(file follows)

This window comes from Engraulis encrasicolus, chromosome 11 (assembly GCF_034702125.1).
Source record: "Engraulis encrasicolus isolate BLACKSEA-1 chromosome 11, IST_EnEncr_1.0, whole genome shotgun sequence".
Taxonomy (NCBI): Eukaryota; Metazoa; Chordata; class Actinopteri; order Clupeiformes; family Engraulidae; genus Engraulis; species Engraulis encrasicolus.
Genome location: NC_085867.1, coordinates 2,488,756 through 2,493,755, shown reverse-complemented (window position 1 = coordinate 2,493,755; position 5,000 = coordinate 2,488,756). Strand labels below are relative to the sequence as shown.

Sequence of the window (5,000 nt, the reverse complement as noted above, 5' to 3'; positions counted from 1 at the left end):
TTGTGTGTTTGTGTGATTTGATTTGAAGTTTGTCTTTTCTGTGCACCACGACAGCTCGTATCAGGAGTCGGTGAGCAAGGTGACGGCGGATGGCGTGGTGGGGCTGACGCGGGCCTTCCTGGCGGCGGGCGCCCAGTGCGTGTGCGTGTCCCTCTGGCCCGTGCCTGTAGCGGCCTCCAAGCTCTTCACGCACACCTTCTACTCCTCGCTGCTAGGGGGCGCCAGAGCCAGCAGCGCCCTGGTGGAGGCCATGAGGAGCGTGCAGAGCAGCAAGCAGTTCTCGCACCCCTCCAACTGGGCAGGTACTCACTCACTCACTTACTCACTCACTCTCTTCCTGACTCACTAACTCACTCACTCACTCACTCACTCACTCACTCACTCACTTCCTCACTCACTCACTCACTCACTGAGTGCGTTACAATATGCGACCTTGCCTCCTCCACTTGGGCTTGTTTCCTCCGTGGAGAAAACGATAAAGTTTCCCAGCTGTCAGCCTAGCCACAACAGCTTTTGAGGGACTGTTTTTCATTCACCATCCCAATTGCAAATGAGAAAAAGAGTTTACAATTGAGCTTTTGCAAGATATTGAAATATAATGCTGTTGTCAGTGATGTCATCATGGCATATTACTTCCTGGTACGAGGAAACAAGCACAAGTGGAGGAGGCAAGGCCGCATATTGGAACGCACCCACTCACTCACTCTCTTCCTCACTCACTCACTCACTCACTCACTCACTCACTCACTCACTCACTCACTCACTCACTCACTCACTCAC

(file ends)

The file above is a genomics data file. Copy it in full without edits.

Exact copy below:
This window comes from Engraulis encrasicolus, chromosome 11 (assembly GCF_034702125.1).
Source record: "Engraulis encrasicolus isolate BLACKSEA-1 chromosome 11, IST_EnEncr_1.0, whole genome shotgun sequence".
Taxonomy (NCBI): Eukaryota; Metazoa; Chordata; class Actinopteri; order Clupeiformes; family Engraulidae; genus Engraulis; species Engraulis encrasicolus.
Genome location: NC_085867.1, coordinates 2,488,756 through 2,493,755, shown reverse-complemented (window position 1 = coordinate 2,493,755; position 5,000 = coordinate 2,488,756). Strand labels below are relative to the sequence as shown.

Sequence of the window (5,000 nt, the reverse complement as noted above, 5' to 3'; positions counted from 1 at the left end):
TTGTGTGTTTGTGTGATTTGATTTGAAGTTTGTCTTTTCTGTGCACCACGACAGCTCGTATCAGGAGTCGGTGAGCAAGGTGACGGCGGATGGCGTGGTGGGGCTGACGCGGGCCTTCCTGGCGGCGGGCGCCCAGTGCGTGTGCGTGTCCCTCTGGCCCGTGCCTGTAGCGGCCTCCAAGCTCTTCACGCACACCTTCTACTCCTCGCTGCTAGGGGGCGCCAGAGCCAGCAGCGCCCTGGTGGAGGCCATGAGGAGCGTGCAGAGCAGCAAGCAGTTCTCGCACCCCTCCAACTGGGCAGGTACTCACTCACTCACTTACTCACTCACTCTCTTCCTGACTCACTAACTCACTCACTCACTCACTCACTCACTCACTCACTCACTTCCTCACTCACTCACTCACTCACTGAGTGCGTTACAATATGCGACCTTGCCTCCTCCACTTGGGCTTGTTTCCTCCGTGGAGAAAACGATAAAGTTTCCCAGCTGTCAGCCTAGCCACAACAGCTTTTGAGGGACTGTTTTTCATTCACCATCCCAATTGCAAATGAGAAAAAGAGTTTACAATTGAGCTTTTGCAAGATATTGAAATATAATGCTGTTGTCAGTGATGTCATCATGGCATATTACTTCCTGGTACGAGGAAACAAGCACAAGTGGAGGAGGCAAGGCCGCATATTGGAACGCACCCACTCACTCACTCTCTTCCTCACTCACTCACTCACTCACTCACTCACTCACTCACTCACTCACTCACTCACTCACTCACTCACTCAC